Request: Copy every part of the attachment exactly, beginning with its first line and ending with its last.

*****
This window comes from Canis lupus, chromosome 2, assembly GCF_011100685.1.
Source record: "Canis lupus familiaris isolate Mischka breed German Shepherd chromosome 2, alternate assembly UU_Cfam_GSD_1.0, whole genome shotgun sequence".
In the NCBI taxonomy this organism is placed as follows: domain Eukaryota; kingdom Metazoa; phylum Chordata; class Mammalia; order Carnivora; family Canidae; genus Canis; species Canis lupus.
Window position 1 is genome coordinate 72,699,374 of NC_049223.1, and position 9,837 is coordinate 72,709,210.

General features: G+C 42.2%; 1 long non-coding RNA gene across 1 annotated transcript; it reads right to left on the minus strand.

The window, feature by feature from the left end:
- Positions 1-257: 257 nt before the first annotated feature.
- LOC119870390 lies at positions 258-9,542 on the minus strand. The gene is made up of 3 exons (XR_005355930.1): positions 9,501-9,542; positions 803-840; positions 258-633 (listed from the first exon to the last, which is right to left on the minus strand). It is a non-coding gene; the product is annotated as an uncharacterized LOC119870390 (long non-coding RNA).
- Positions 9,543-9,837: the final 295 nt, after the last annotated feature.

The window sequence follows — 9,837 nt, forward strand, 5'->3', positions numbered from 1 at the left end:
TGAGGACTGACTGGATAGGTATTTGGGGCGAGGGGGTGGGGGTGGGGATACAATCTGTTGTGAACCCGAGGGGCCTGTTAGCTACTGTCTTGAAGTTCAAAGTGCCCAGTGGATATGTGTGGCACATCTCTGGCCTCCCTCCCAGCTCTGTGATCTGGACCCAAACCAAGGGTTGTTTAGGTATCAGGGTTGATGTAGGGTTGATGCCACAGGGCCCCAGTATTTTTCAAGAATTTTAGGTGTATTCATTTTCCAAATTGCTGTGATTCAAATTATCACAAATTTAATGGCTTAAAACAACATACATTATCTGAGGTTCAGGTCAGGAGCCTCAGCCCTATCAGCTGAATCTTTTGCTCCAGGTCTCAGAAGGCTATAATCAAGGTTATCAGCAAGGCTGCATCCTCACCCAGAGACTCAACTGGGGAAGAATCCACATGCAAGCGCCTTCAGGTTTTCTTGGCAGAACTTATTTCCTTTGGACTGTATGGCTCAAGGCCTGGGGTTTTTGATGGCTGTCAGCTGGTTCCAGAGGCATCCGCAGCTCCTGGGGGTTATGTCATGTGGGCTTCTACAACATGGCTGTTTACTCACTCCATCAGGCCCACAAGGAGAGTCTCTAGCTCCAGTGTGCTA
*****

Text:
This window comes from Canis lupus, chromosome 2, assembly GCF_011100685.1.
Source record: "Canis lupus familiaris isolate Mischka breed German Shepherd chromosome 2, alternate assembly UU_Cfam_GSD_1.0, whole genome shotgun sequence".
In the NCBI taxonomy this organism is placed as follows: domain Eukaryota; kingdom Metazoa; phylum Chordata; class Mammalia; order Carnivora; family Canidae; genus Canis; species Canis lupus.
Window position 1 is genome coordinate 72,699,374 of NC_049223.1, and position 9,837 is coordinate 72,709,210.

General features: G+C 42.2%; 1 long non-coding RNA gene across 1 annotated transcript; it reads right to left on the minus strand.

The window, feature by feature from the left end:
- Positions 1-257: 257 nt before the first annotated feature.
- LOC119870390 lies at positions 258-9,542 on the minus strand. The gene is made up of 3 exons (XR_005355930.1): positions 9,501-9,542; positions 803-840; positions 258-633 (listed from the first exon to the last, which is right to left on the minus strand). It is a non-coding gene; the product is annotated as an uncharacterized LOC119870390 (long non-coding RNA).
- Positions 9,543-9,837: the final 295 nt, after the last annotated feature.

The window sequence follows — 9,837 nt, forward strand, 5'->3', positions numbered from 1 at the left end:
TGAGGACTGACTGGATAGGTATTTGGGGCGAGGGGGTGGGGGTGGGGATACAATCTGTTGTGAACCCGAGGGGCCTGTTAGCTACTGTCTTGAAGTTCAAAGTGCCCAGTGGATATGTGTGGCACATCTCTGGCCTCCCTCCCAGCTCTGTGATCTGGACCCAAACCAAGGGTTGTTTAGGTATCAGGGTTGATGTAGGGTTGATGCCACAGGGCCCCAGTATTTTTCAAGAATTTTAGGTGTATTCATTTTCCAAATTGCTGTGATTCAAATTATCACAAATTTAATGGCTTAAAACAACATACATTATCTGAGGTTCAGGTCAGGAGCCTCAGCCCTATCAGCTGAATCTTTTGCTCCAGGTCTCAGAAGGCTATAATCAAGGTTATCAGCAAGGCTGCATCCTCACCCAGAGACTCAACTGGGGAAGAATCCACATGCAAGCGCCTTCAGGTTTTCTTGGCAGAACTTATTTCCTTTGGACTGTATGGCTCAAGGCCTGGGGTTTTTGATGGCTGTCAGCTGGTTCCAGAGGCATCCGCAGCTCCTGGGGGTTATGTCATGTGGGCTTCTACAACATGGCTGTTTACTCACTCCATCAGGCCCACAAGGAGAGTCTCTAGCTCCAGTGTGCTA